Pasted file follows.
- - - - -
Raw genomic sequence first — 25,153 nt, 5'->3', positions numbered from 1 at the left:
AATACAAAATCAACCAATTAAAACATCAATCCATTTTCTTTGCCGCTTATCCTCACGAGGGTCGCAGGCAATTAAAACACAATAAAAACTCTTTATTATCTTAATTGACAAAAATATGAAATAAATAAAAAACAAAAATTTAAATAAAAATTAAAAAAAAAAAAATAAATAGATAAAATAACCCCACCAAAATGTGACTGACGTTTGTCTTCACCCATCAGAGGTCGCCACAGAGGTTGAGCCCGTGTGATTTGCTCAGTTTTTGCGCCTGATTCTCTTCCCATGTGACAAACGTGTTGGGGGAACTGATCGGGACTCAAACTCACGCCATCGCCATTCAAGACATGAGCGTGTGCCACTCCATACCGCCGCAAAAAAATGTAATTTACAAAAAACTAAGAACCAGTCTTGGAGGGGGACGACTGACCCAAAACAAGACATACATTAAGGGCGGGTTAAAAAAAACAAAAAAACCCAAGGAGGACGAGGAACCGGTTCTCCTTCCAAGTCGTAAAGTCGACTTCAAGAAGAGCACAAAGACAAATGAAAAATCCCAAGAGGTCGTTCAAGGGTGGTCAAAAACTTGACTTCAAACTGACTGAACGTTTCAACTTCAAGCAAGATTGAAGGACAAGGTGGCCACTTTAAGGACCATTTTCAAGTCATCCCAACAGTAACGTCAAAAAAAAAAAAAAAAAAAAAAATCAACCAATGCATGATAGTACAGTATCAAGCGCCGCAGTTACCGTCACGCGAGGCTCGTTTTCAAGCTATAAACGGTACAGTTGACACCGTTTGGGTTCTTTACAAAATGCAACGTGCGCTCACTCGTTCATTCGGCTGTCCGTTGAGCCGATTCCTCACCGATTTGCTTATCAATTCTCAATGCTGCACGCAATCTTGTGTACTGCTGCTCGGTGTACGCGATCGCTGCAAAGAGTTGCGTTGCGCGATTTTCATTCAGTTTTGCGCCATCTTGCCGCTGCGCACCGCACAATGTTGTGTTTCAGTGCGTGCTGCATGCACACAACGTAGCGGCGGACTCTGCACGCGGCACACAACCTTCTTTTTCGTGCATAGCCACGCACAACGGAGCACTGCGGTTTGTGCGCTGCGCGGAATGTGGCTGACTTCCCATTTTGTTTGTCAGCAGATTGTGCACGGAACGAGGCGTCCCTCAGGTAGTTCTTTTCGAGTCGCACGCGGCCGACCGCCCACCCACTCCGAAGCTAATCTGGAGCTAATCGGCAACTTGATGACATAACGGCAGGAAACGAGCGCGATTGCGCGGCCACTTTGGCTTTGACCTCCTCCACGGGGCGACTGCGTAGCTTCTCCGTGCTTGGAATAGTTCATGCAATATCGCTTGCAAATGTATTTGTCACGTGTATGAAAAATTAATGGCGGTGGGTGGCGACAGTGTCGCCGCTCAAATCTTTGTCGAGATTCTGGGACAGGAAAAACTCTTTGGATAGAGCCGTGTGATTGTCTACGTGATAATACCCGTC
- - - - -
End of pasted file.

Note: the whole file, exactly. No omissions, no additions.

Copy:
Raw genomic sequence first — 25,153 nt, 5'->3', positions numbered from 1 at the left:
AATACAAAATCAACCAATTAAAACATCAATCCATTTTCTTTGCCGCTTATCCTCACGAGGGTCGCAGGCAATTAAAACACAATAAAAACTCTTTATTATCTTAATTGACAAAAATATGAAATAAATAAAAAACAAAAATTTAAATAAAAATTAAAAAAAAAAAAATAAATAGATAAAATAACCCCACCAAAATGTGACTGACGTTTGTCTTCACCCATCAGAGGTCGCCACAGAGGTTGAGCCCGTGTGATTTGCTCAGTTTTTGCGCCTGATTCTCTTCCCATGTGACAAACGTGTTGGGGGAACTGATCGGGACTCAAACTCACGCCATCGCCATTCAAGACATGAGCGTGTGCCACTCCATACCGCCGCAAAAAAATGTAATTTACAAAAAACTAAGAACCAGTCTTGGAGGGGGACGACTGACCCAAAACAAGACATACATTAAGGGCGGGTTAAAAAAAACAAAAAAACCCAAGGAGGACGAGGAACCGGTTCTCCTTCCAAGTCGTAAAGTCGACTTCAAGAAGAGCACAAAGACAAATGAAAAATCCCAAGAGGTCGTTCAAGGGTGGTCAAAAACTTGACTTCAAACTGACTGAACGTTTCAACTTCAAGCAAGATTGAAGGACAAGGTGGCCACTTTAAGGACCATTTTCAAGTCATCCCAACAGTAACGTCAAAAAAAAAAAAAAAAAAAAAAATCAACCAATGCATGATAGTACAGTATCAAGCGCCGCAGTTACCGTCACGCGAGGCTCGTTTTCAAGCTATAAACGGTACAGTTGACACCGTTTGGGTTCTTTACAAAATGCAACGTGCGCTCACTCGTTCATTCGGCTGTCCGTTGAGCCGATTCCTCACCGATTTGCTTATCAATTCTCAATGCTGCACGCAATCTTGTGTACTGCTGCTCGGTGTACGCGATCGCTGCAAAGAGTTGCGTTGCGCGATTTTCATTCAGTTTTGCGCCATCTTGCCGCTGCGCACCGCACAATGTTGTGTTTCAGTGCGTGCTGCATGCACACAACGTAGCGGCGGACTCTGCACGCGGCACACAACCTTCTTTTTCGTGCATAGCCACGCACAACGGAGCACTGCGGTTTGTGCGCTGCGCGGAATGTGGCTGACTTCCCATTTTGTTTGTCAGCAGATTGTGCACGGAACGAGGCGTCCCTCAGGTAGTTCTTTTCGAGTCGCACGCGGCCGACCGCCCACCCACTCCGAAGCTAATCTGGAGCTAATCGGCAACTTGATGACATAACGGCAGGAAACGAGCGCGATTGCGCGGCCACTTTGGCTTTGACCTCCTCCACGGGGCGACTGCGTAGCTTCTCCGTGCTTGGAATAGTTCATGCAATATCGCTTGCAAATGTATTTGTCACGTGTATGAAAAATTAATGGCGGTGGGTGGCGACAGTGTCGCCGCTCAAATCTTTGTCGAGATTCTGGGACAGGAAAAACTCTTTGGATAGAGCCGTGTGATTGTCTACGTGATAATACCCGTC